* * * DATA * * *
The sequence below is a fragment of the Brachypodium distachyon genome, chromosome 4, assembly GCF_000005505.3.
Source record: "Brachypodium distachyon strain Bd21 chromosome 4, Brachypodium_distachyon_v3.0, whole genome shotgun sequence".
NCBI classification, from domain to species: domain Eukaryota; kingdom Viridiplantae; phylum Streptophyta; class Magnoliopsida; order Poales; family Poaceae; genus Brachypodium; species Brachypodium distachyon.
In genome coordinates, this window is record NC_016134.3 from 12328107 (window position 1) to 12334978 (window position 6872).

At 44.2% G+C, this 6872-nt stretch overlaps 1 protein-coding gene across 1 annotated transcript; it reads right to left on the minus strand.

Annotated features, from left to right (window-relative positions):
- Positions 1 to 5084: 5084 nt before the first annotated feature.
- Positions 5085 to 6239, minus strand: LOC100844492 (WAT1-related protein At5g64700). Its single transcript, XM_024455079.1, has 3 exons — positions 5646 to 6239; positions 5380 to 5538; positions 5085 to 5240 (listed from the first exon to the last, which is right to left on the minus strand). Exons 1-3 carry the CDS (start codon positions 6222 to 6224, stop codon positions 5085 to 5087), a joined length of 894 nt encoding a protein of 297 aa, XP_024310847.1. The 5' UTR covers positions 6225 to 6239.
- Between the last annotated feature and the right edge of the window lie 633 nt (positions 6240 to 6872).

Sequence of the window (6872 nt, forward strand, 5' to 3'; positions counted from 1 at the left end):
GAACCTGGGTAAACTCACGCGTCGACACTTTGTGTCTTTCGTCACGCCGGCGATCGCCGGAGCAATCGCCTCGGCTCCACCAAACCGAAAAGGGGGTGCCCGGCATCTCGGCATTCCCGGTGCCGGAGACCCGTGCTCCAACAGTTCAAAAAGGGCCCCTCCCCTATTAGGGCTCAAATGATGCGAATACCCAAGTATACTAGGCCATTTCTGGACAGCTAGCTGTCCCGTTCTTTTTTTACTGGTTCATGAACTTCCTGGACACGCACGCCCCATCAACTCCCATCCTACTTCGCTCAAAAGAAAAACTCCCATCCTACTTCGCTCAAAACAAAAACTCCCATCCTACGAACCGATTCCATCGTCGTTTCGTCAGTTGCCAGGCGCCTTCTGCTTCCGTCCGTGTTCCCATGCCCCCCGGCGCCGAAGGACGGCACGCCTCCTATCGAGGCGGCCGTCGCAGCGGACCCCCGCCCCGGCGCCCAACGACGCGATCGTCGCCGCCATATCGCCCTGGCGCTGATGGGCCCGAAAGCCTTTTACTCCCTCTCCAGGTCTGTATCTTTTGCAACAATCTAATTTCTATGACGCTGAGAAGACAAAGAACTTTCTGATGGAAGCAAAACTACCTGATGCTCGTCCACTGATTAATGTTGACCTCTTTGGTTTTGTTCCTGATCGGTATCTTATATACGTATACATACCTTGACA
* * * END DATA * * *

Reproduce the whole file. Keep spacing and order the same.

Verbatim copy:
The sequence below is a fragment of the Brachypodium distachyon genome, chromosome 4, assembly GCF_000005505.3.
Source record: "Brachypodium distachyon strain Bd21 chromosome 4, Brachypodium_distachyon_v3.0, whole genome shotgun sequence".
NCBI classification, from domain to species: domain Eukaryota; kingdom Viridiplantae; phylum Streptophyta; class Magnoliopsida; order Poales; family Poaceae; genus Brachypodium; species Brachypodium distachyon.
In genome coordinates, this window is record NC_016134.3 from 12328107 (window position 1) to 12334978 (window position 6872).

At 44.2% G+C, this 6872-nt stretch overlaps 1 protein-coding gene across 1 annotated transcript; it reads right to left on the minus strand.

Annotated features, from left to right (window-relative positions):
- Positions 1 to 5084: 5084 nt before the first annotated feature.
- Positions 5085 to 6239, minus strand: LOC100844492 (WAT1-related protein At5g64700). Its single transcript, XM_024455079.1, has 3 exons — positions 5646 to 6239; positions 5380 to 5538; positions 5085 to 5240 (listed from the first exon to the last, which is right to left on the minus strand). Exons 1-3 carry the CDS (start codon positions 6222 to 6224, stop codon positions 5085 to 5087), a joined length of 894 nt encoding a protein of 297 aa, XP_024310847.1. The 5' UTR covers positions 6225 to 6239.
- Between the last annotated feature and the right edge of the window lie 633 nt (positions 6240 to 6872).

Sequence of the window (6872 nt, forward strand, 5' to 3'; positions counted from 1 at the left end):
GAACCTGGGTAAACTCACGCGTCGACACTTTGTGTCTTTCGTCACGCCGGCGATCGCCGGAGCAATCGCCTCGGCTCCACCAAACCGAAAAGGGGGTGCCCGGCATCTCGGCATTCCCGGTGCCGGAGACCCGTGCTCCAACAGTTCAAAAAGGGCCCCTCCCCTATTAGGGCTCAAATGATGCGAATACCCAAGTATACTAGGCCATTTCTGGACAGCTAGCTGTCCCGTTCTTTTTTTACTGGTTCATGAACTTCCTGGACACGCACGCCCCATCAACTCCCATCCTACTTCGCTCAAAAGAAAAACTCCCATCCTACTTCGCTCAAAACAAAAACTCCCATCCTACGAACCGATTCCATCGTCGTTTCGTCAGTTGCCAGGCGCCTTCTGCTTCCGTCCGTGTTCCCATGCCCCCCGGCGCCGAAGGACGGCACGCCTCCTATCGAGGCGGCCGTCGCAGCGGACCCCCGCCCCGGCGCCCAACGACGCGATCGTCGCCGCCATATCGCCCTGGCGCTGATGGGCCCGAAAGCCTTTTACTCCCTCTCCAGGTCTGTATCTTTTGCAACAATCTAATTTCTATGACGCTGAGAAGACAAAGAACTTTCTGATGGAAGCAAAACTACCTGATGCTCGTCCACTGATTAATGTTGACCTCTTTGGTTTTGTTCCTGATCGGTATCTTATATACGTATACATACCTTGACA